Traditional methods for removing unwanted body hair include shaving, waxing, the application of depilatory cream and electrolysis. Depilation by laser is a relatively new technique. It is an increasingly popular non-surgical cosmetic procedure. It is a non-invasive, convenient method to reduce hair growth. It helps not only those with normal hair growth, but also those with excessive hairiness of the body or face, a condition called hirsutism which causes considerable psychological distress.
Hirsutism affects approximately 10% of women between the ages of 18 and 35. In most cases there is no obvious cause but some patients may have a hormonal disturbance. Hirsutism may also be a feature of the menopause. Unwanted hair is a significant problem for transsexuals and transvestites, and many normal males with hair on their back dislike it intensely. Children with hairy moles of the face or lumbar spine area are often teased.
The hair grows in cycles, alternating between a growing phase (anagen) and a quiescent phase (telogen); catagen is the period of transition between the two.
Cells half way up the hair follicle are thought to be responsible for hair growth. The depilation laser delivers a particular wavelengh of laser light which targets the pigment in the hair. This light penetrates up to a millimetre beneath the skin where it is absorbed by the pigment in the part of the hair root which is important for growth.
Hairs come in a variety of thicknesses and colours according to the pigment they contain. Laser light penetrates through the skin and is preferentially absorbed by the hair.
The stem cells responsible for hair growth are thought to be located at the attachment of the erector pili muscle to the brown hairs contain most pigment and are easiest to treat. Grey or blonde hair has little pigment and is unlikely to respond to treatment.
Treatment may be a little uncomfortable – it feels a little like an elastic band snapping against the skin – but some patients prefer to use local anaesthetic cream to numb the area first. Aloe vera gel may also be used during or after treatment for its cooling effect. Some lasers have a cooling system which reduces the discomfort of the treatment.
Depending on the area being treated, the process may take anywhere from a few minutes to several hours to complete. The most commonly used lasers utilize a low energy laser beam. This beam passes through the patient’s skin and is attracted to the pigment of the hair. The energy passes down the hair shaft and is absorbed by hair follicles that are in the active growth phase, thereby disabling the hair follicle in the deeper layer of the skin. The hair follicles that are in dormant phase are not affected by the treatment. In most cases, minimal pain should be experienced and no anesthesia is required.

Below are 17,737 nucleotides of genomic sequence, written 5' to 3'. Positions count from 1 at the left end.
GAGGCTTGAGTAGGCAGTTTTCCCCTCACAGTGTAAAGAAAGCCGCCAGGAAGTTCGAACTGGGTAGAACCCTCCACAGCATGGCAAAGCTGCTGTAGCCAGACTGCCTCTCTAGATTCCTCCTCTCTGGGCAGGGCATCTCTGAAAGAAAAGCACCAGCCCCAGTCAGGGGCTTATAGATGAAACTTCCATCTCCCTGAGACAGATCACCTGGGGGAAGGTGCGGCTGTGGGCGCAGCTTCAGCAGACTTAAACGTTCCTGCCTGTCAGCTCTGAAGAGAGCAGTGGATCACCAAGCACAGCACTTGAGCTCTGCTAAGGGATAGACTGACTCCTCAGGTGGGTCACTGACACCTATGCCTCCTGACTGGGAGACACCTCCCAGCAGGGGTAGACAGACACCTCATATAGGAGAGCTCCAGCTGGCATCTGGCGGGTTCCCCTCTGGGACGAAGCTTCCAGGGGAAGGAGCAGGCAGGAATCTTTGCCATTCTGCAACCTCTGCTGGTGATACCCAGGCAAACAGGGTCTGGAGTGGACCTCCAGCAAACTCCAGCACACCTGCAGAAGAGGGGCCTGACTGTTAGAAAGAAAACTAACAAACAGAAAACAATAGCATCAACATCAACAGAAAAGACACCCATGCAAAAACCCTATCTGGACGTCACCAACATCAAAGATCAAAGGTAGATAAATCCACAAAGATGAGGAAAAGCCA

After treatment, the treated area may look red and feel warm and tender. This feeling goes after a couple of hours, but in a few patients, particularly those with dark skin, blistering and crusting of the skin sometimes occurs after laser treatment. Some hairs disappear at the treatment session; others, which initially look curled up or “frazzled” may take a few days to fall out.
Types of laser
A variety of laser systems are now available. Ruby lasers, Alexandrite lasers, Nd-YAG lasers and IPL can all be used to remove hair with varying degrees of success. The size of the area covered by each pulse of laser energy varies with the machine used. The Nd-YAG laser may be most suitable for dark skins as it causes less skin damage.
Initial reports of laser hair removal were extremely promising, and some research went so far as to claim that it may be permanent, but this is generally not the case. A few patients do not respond to the laser treatment at all but many will have good results. Regrowth is not only less dense but also less coarse. In the ideal patient, with dark hair and pale skin, the hair usually disappears for two to three months and then slowly regrows. Repeat treatment is usually required several times a year.
Laser Hair Removal Benefits
- A non-invasive, gentle technique that reduces undesirable hair from most parts of the body
- Treats larger areas effectively because it disables more than one hair at a time
- May make skin color and complexion more uniform
- Minimal discomfort
- Replaces waxing, electrolysis, shaving and bleaching
- No downtime
When laser treatment is carried out it is essential that all those within the treatment room, you and the staff, should wear protective goggles or glasses. Entry to the room is strictly controlled whilst treatment is being given.
- Laser hair removal is an ongoing process that requires multiple sessions because it only affects actively growing hair, and not all hair follicles are active at the same time. In addition, high energy levels are avoided so as to minimize the risk of injury to the adjacent skin.
- Occasionally patients may experience slight redness of the skin or mild swelling around the hairs.
- Laser light can damage the skin pigment & sometimes the treated area can become unusually pale or dark several months after the treatment. To avoid this sometimes it is wise to carry out a test patch on a smaller area.
- Sunscreen is recommended for any area treated that may be exposed to the sun
- Patients with darker skin may not respond well due to inadequate discrepancy between skin and hair colors.
- Blonde or gray/white hair is less responsive due to lack of ample pigment in the hair.